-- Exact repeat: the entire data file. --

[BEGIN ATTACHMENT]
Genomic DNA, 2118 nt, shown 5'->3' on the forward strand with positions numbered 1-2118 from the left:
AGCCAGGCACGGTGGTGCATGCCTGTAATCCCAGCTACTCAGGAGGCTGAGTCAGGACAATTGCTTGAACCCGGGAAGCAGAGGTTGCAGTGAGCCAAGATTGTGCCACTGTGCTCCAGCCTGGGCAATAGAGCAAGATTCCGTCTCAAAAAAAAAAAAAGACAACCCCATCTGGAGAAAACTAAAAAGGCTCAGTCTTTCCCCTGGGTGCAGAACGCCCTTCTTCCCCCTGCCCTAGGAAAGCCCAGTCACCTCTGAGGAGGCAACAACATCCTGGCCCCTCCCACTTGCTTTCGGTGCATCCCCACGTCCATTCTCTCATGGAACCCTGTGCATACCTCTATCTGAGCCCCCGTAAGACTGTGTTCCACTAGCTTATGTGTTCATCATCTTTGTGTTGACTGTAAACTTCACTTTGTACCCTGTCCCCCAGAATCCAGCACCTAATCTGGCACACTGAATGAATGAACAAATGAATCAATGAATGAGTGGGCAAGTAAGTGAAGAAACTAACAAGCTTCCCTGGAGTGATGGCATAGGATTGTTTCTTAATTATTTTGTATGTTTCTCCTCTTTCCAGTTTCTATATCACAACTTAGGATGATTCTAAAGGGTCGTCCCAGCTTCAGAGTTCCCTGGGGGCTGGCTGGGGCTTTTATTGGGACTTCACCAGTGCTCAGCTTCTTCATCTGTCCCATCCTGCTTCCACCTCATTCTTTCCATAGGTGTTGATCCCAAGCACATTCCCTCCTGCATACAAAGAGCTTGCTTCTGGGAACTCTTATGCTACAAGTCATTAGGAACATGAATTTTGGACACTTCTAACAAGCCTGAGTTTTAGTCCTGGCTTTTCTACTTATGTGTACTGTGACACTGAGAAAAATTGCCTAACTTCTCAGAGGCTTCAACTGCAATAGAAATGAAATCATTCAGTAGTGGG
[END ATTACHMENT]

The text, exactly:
Genomic DNA, 2118 nt, shown 5'->3' on the forward strand with positions numbered 1-2118 from the left:
AGCCAGGCACGGTGGTGCATGCCTGTAATCCCAGCTACTCAGGAGGCTGAGTCAGGACAATTGCTTGAACCCGGGAAGCAGAGGTTGCAGTGAGCCAAGATTGTGCCACTGTGCTCCAGCCTGGGCAATAGAGCAAGATTCCGTCTCAAAAAAAAAAAAAGACAACCCCATCTGGAGAAAACTAAAAAGGCTCAGTCTTTCCCCTGGGTGCAGAACGCCCTTCTTCCCCCTGCCCTAGGAAAGCCCAGTCACCTCTGAGGAGGCAACAACATCCTGGCCCCTCCCACTTGCTTTCGGTGCATCCCCACGTCCATTCTCTCATGGAACCCTGTGCATACCTCTATCTGAGCCCCCGTAAGACTGTGTTCCACTAGCTTATGTGTTCATCATCTTTGTGTTGACTGTAAACTTCACTTTGTACCCTGTCCCCCAGAATCCAGCACCTAATCTGGCACACTGAATGAATGAACAAATGAATCAATGAATGAGTGGGCAAGTAAGTGAAGAAACTAACAAGCTTCCCTGGAGTGATGGCATAGGATTGTTTCTTAATTATTTTGTATGTTTCTCCTCTTTCCAGTTTCTATATCACAACTTAGGATGATTCTAAAGGGTCGTCCCAGCTTCAGAGTTCCCTGGGGGCTGGCTGGGGCTTTTATTGGGACTTCACCAGTGCTCAGCTTCTTCATCTGTCCCATCCTGCTTCCACCTCATTCTTTCCATAGGTGTTGATCCCAAGCACATTCCCTCCTGCATACAAAGAGCTTGCTTCTGGGAACTCTTATGCTACAAGTCATTAGGAACATGAATTTTGGACACTTCTAACAAGCCTGAGTTTTAGTCCTGGCTTTTCTACTTATGTGTACTGTGACACTGAGAAAAATTGCCTAACTTCTCAGAGGCTTCAACTGCAATAGAAATGAAATCATTCAGTAGTGGG